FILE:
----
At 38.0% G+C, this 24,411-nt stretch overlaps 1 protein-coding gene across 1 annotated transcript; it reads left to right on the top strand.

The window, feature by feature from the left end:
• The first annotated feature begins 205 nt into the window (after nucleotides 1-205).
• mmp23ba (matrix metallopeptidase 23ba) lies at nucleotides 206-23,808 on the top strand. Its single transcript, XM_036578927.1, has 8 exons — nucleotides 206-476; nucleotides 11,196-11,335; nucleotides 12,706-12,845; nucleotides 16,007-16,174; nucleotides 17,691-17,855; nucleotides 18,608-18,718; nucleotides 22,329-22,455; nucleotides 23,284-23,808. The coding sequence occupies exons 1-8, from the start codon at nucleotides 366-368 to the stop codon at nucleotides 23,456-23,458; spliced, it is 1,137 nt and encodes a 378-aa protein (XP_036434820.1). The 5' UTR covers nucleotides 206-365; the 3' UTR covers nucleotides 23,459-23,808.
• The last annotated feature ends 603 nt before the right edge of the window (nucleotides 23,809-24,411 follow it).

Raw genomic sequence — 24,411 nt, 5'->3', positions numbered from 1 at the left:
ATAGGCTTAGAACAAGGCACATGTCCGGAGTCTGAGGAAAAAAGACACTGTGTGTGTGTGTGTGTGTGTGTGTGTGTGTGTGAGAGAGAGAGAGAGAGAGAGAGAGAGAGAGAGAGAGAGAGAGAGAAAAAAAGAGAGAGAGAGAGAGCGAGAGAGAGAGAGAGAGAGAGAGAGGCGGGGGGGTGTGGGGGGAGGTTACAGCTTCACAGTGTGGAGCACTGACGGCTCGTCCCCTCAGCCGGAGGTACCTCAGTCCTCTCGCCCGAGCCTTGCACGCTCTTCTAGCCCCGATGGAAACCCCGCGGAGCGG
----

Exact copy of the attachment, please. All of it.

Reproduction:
At 38.0% G+C, this 24,411-nt stretch overlaps 1 protein-coding gene across 1 annotated transcript; it reads left to right on the top strand.

The window, feature by feature from the left end:
• The first annotated feature begins 205 nt into the window (after nucleotides 1-205).
• mmp23ba (matrix metallopeptidase 23ba) lies at nucleotides 206-23,808 on the top strand. Its single transcript, XM_036578927.1, has 8 exons — nucleotides 206-476; nucleotides 11,196-11,335; nucleotides 12,706-12,845; nucleotides 16,007-16,174; nucleotides 17,691-17,855; nucleotides 18,608-18,718; nucleotides 22,329-22,455; nucleotides 23,284-23,808. The coding sequence occupies exons 1-8, from the start codon at nucleotides 366-368 to the stop codon at nucleotides 23,456-23,458; spliced, it is 1,137 nt and encodes a 378-aa protein (XP_036434820.1). The 5' UTR covers nucleotides 206-365; the 3' UTR covers nucleotides 23,459-23,808.
• The last annotated feature ends 603 nt before the right edge of the window (nucleotides 23,809-24,411 follow it).

Raw genomic sequence — 24,411 nt, 5'->3', positions numbered from 1 at the left:
ATAGGCTTAGAACAAGGCACATGTCCGGAGTCTGAGGAAAAAAGACACTGTGTGTGTGTGTGTGTGTGTGTGTGTGTGTGTGAGAGAGAGAGAGAGAGAGAGAGAGAGAGAGAGAGAGAGAGAGAGAAAAAAAGAGAGAGAGAGAGAGCGAGAGAGAGAGAGAGAGAGAGAGAGGCGGGGGGGTGTGGGGGGAGGTTACAGCTTCACAGTGTGGAGCACTGACGGCTCGTCCCCTCAGCCGGAGGTACCTCAGTCCTCTCGCCCGAGCCTTGCACGCTCTTCTAGCCCCGATGGAAACCCCGCGGAGCGG